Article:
A vegan lifestyle goes beyond eschewing meat, dairy and eggs. It's also about removing other animal-based products from your life, including your beauty products.

In a special edition of The Economist dubbed The World in 2019 and published in December 2018, the magazine’s correspondent, John Parker, declared 2019 as ‘The year of the vegan’. 

The concept wasn’t new or surprising: the business of veganism has bloomed, especially among millennials, following ethical and environmental concerns; celebrities like Beyoncé and Jay-Z praised “plant-based” diets from as far back as 2013 and dared their audience to go on a 22-day vegan challenge, which basically meant no gluten, no soy, no animal-derived anything for just over three weeks.

The food industry soon turned their menu green – McVegan burgers are indeed, a thing – and following trend, the beauty industry turned its production process on its head to address the glaring issue that is animal testing and the use of animal-derived ingredients in its products, from skincare to cosmetics.

Cosmetic brands around the world switched to vegan ingredients and according to a report published by Grand View Research:

“The global vegan cosmetics market size is projected to reach $20.8-billion by 2025, progressing at a CAGR [compound annual growth rate] of 6.3% during the forecast period. Spiralling demand for vegan cosmetics among millennials is one of the primary growth stimulants of the market.”

In South Africa, Woolworths has launched first, a niche and exclusive vegan makeup line in collaboration with US makeup artist (and the man behind Beyoncé’s smoky eye), Sir John, and more recently, the WBeauty ranges, which are 100% vegan. By 100% vegan, we mean not tested on animals and using zero  animal or animal-derived ingredients.

Woolworths’ beauty quality, innovation and sourcing manager, Deshi Moodley, explains that the retailer has had “a long-standing commitment to Beauty Without Cruelty (BWC) for many years, and that this is a natural next step in their Good Beauty Journey.”

“Beauty Without Cruelty also promotes veganism as a more compassionate and conscious way of living,” she adds.

Vegan beauty means that animal ingredients or animal-derived ingredients have not been used; cruelty-free refers to a product that doesn’t test on animals – but could include animal ingredients.

If you’re not sure what animal components make their way into your beauty products, here are some common examples: Lanolin is an emollient derived from sheep wool, and is a common ingredient in lip products (balms, sticks, glosses), as well as hair products; animal hair is often used to create hair brushes; and carmine is a red colourant, found in some lipsticks and nail polish, derived from crushed bugs.

“In keeping with our Good Beauty Journey commitments, we have been steadily switching to vegan ingredients across our Wbeauty bath and body and cosmetic ranges.  This switch was a long journey as replacing non-vegan ingredients with vegan ingredients needed a lot of investment in ingredient and product development to ensure that the products were of the highest quality and safe to use on skin. We are truly delighted that we have now reached our 100% vegan milestone and can offer our Woolies customers superb quality ranges that offer many additional benefits.”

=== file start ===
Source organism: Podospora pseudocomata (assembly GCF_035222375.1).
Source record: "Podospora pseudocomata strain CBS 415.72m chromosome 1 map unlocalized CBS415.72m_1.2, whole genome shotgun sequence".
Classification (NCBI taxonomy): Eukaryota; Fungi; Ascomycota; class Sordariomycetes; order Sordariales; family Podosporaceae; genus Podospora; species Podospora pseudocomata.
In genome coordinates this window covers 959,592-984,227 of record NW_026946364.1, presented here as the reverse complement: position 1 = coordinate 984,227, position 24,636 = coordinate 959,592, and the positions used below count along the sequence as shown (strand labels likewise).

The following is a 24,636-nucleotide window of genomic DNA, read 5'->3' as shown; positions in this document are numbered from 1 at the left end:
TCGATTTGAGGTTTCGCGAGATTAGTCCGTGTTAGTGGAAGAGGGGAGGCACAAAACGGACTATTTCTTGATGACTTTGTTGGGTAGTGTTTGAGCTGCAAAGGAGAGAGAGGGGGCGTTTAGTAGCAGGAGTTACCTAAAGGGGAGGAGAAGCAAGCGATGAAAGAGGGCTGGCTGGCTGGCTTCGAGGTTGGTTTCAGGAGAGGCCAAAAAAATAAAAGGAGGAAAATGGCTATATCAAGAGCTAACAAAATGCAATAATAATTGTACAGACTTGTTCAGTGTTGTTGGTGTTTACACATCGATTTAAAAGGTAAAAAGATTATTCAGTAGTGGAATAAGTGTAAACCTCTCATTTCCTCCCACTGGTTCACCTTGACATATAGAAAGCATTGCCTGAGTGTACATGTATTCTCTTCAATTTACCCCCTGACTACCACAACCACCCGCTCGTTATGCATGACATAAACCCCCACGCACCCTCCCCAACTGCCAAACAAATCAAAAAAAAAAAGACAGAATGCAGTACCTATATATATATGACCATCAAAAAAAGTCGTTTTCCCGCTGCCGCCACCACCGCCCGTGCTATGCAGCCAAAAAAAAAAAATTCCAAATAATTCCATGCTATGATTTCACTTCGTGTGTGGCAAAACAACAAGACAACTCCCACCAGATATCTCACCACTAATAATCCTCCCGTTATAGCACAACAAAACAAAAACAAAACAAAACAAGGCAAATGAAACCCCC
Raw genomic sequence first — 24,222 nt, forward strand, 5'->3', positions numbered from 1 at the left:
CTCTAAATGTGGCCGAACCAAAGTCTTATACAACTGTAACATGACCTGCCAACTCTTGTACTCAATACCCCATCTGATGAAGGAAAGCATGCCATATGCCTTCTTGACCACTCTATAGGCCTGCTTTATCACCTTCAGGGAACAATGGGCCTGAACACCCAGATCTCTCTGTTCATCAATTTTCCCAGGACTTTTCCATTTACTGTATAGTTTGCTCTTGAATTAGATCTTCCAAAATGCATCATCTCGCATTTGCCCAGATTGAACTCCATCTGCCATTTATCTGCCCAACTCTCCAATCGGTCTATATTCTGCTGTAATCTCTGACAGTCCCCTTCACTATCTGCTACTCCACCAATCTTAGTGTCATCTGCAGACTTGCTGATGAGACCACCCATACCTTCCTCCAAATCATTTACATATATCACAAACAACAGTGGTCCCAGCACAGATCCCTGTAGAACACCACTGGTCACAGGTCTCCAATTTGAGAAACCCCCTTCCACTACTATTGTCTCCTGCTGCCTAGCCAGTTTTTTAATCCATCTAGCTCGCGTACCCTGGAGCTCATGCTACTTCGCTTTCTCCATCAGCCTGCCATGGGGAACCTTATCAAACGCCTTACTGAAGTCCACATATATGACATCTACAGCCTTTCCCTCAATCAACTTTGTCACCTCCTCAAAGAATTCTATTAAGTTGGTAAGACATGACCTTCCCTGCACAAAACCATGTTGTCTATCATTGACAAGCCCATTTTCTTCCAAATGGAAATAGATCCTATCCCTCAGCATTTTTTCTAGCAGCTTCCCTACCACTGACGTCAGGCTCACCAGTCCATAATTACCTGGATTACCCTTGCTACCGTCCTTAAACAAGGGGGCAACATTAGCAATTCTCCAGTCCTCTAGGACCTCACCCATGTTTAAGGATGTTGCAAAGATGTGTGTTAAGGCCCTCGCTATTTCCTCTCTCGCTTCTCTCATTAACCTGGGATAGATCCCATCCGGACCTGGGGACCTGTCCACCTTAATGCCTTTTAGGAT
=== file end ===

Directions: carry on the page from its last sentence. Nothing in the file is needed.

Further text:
This, in turn, means that ingredients used in the Wbeauty bath and body and cosmetic ranges are synthetic or plant-based.

“Vegan makeup, skin and body care products are less likely to cause acne, rashes or inflammation. And of course, the major benefit is better-looking skin because the ingredients are either plant-based or synthetic which hydrate the skin, help with uneven skin tones and encourage a more youthful appearance. The products are high-quality, last longer while being kinder to the environment.  So when it comes to 100% vegan WBeauty, you’ll buy better, and also look and feel better,” says Moodley.

And if you’re not yet ready to dare the 22-day vegan challenge, switching to vegan beauty might be a good first step into more conscious and ethical consumption.

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In other news...

South Africa is in a very real battle. A political fight where terms such as truth and democracy can seem more of a suggestion as opposed to a necessity.

On one side of the battle are those openly willing to undermine the sovereignty of a democratic society, completely disregarding the weight and power of the oaths declared when they took office. If their mission was to decrease society’s trust in government - mission accomplished.

And on the other side are those who believe in the ethos of a country whose constitution was once declared the most progressive in the world. The hope that truth, justice and accountability in politics, business and society is not simply fairy tale dust sprinkled in great electoral speeches; but rather a cause that needs to be intentionally acted upon every day.

However, it would be an offensive oversight not to acknowledge that right there on the front lines, alongside whistleblowers and civil society, stand the journalists. Armed with only their determination to inform society and defend the truth, caught in the crossfire of shots fired from both sides.

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